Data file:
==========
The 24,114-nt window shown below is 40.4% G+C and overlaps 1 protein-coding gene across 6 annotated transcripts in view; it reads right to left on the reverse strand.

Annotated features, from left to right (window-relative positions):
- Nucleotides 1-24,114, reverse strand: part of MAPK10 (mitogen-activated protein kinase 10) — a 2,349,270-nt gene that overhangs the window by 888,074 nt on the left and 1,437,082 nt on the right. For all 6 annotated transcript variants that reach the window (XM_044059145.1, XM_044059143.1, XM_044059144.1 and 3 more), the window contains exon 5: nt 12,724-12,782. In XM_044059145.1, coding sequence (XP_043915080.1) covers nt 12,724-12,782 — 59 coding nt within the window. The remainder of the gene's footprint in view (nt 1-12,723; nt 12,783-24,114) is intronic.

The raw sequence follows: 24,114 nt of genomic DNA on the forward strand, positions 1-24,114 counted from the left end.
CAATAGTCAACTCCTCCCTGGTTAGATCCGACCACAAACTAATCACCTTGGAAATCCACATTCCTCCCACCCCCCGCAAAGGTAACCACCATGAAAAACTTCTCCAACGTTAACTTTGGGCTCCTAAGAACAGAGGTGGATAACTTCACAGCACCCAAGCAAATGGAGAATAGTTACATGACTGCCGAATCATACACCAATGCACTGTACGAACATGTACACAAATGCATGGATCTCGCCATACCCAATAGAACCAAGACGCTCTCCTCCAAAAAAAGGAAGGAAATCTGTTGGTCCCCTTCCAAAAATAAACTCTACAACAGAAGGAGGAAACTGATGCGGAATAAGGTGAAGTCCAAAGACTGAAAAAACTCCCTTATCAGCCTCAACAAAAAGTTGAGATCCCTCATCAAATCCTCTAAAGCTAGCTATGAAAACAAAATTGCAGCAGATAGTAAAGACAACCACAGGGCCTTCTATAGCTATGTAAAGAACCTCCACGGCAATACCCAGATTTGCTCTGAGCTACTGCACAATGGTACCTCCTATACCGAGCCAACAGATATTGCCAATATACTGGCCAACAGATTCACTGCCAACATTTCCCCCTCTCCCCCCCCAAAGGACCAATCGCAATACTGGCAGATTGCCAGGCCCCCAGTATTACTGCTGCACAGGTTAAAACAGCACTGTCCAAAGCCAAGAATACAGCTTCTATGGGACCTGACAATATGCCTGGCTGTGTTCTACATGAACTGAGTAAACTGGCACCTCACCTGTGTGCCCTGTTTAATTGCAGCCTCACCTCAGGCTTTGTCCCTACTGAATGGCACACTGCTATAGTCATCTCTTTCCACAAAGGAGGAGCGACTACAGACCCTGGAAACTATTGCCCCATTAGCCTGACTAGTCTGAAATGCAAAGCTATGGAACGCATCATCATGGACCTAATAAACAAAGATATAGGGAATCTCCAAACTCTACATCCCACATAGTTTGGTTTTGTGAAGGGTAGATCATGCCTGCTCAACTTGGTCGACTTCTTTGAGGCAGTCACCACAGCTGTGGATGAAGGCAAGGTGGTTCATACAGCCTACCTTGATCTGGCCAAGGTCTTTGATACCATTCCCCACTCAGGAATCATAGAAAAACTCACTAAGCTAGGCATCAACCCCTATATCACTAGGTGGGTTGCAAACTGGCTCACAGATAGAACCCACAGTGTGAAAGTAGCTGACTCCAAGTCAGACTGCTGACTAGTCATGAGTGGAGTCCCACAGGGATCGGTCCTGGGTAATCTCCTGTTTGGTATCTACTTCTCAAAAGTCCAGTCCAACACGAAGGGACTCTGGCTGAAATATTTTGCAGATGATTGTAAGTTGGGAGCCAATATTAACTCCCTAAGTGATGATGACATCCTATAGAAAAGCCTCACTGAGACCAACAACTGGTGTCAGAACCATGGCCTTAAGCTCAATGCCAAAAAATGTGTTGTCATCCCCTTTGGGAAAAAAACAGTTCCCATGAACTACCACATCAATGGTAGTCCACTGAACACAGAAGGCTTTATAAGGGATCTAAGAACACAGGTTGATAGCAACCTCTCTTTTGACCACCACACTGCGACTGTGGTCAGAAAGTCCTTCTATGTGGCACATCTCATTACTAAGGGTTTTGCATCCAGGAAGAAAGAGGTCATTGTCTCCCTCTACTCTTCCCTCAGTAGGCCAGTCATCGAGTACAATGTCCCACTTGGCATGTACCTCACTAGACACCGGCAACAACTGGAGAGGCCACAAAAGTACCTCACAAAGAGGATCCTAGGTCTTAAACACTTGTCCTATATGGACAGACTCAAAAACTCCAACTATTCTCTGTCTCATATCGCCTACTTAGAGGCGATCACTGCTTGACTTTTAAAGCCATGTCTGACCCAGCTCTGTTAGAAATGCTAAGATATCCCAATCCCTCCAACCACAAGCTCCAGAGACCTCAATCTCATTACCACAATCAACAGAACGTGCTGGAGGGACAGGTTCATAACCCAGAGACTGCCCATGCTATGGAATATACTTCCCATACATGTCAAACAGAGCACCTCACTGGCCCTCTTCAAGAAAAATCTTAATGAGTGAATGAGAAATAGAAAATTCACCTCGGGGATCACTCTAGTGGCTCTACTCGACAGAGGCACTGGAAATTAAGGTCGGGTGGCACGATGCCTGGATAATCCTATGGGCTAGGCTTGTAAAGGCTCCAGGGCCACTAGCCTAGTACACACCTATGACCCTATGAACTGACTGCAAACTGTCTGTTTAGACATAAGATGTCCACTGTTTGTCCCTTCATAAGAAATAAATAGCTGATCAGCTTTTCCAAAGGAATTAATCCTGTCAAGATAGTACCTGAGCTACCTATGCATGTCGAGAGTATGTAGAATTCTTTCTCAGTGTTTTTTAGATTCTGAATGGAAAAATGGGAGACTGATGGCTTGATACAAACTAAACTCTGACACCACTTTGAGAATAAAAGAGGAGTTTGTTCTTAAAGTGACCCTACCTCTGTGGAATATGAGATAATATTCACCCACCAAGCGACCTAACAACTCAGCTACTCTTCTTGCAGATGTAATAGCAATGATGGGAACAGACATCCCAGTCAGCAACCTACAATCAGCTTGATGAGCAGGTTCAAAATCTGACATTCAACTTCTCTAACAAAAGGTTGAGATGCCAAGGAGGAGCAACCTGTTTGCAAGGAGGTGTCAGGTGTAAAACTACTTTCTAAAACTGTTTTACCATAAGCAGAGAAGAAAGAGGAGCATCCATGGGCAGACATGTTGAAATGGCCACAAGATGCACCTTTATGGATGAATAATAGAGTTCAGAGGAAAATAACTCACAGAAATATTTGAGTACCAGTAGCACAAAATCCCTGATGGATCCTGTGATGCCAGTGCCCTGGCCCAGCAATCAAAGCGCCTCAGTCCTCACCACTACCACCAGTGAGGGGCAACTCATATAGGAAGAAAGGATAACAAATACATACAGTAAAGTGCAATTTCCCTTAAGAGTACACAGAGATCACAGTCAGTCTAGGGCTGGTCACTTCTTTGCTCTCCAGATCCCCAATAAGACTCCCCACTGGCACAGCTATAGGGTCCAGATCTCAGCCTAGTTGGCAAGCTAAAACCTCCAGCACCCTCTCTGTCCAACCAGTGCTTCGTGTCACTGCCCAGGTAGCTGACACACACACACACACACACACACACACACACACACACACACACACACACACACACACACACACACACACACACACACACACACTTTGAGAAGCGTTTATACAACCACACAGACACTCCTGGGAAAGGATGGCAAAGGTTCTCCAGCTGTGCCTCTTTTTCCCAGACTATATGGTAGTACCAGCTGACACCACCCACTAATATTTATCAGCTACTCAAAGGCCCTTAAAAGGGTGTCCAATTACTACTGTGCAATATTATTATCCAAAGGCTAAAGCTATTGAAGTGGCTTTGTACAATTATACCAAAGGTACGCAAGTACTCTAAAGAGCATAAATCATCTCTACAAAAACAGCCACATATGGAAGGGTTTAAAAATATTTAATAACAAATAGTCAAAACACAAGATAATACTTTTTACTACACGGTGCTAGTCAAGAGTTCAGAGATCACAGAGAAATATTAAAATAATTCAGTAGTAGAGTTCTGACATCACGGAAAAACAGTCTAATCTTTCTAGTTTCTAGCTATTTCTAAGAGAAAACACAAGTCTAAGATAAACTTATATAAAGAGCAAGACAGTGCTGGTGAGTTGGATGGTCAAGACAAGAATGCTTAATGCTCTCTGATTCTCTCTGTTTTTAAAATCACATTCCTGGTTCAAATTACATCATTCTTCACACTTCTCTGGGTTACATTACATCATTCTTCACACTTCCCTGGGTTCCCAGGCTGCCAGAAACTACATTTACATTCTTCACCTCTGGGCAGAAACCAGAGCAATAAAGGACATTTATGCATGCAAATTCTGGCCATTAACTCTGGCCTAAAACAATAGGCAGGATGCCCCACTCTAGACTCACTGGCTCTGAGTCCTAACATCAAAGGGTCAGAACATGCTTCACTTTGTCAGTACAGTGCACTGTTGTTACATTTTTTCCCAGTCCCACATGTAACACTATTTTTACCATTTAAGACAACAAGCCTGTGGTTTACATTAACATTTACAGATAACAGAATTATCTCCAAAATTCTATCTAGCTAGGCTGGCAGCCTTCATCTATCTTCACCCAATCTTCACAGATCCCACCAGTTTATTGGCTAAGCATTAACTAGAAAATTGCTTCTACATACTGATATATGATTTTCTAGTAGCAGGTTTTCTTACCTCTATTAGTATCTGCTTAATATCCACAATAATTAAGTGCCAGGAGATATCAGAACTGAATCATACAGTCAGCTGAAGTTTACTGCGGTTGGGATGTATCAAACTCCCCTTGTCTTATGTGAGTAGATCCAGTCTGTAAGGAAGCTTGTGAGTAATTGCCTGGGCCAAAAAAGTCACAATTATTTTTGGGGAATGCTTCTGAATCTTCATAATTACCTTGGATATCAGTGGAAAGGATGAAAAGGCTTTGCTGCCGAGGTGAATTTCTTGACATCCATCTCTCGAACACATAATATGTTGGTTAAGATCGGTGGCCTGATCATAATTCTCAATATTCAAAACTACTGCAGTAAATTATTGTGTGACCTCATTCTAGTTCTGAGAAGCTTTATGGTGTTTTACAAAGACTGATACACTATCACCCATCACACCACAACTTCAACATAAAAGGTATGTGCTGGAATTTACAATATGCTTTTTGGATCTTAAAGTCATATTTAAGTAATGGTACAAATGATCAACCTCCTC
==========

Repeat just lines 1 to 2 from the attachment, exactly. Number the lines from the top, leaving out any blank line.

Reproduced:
The 24,114-nt window shown below is 40.4% G+C and overlaps 1 protein-coding gene across 6 annotated transcripts in view; it reads right to left on the reverse strand.

Annotated features, from left to right (window-relative positions):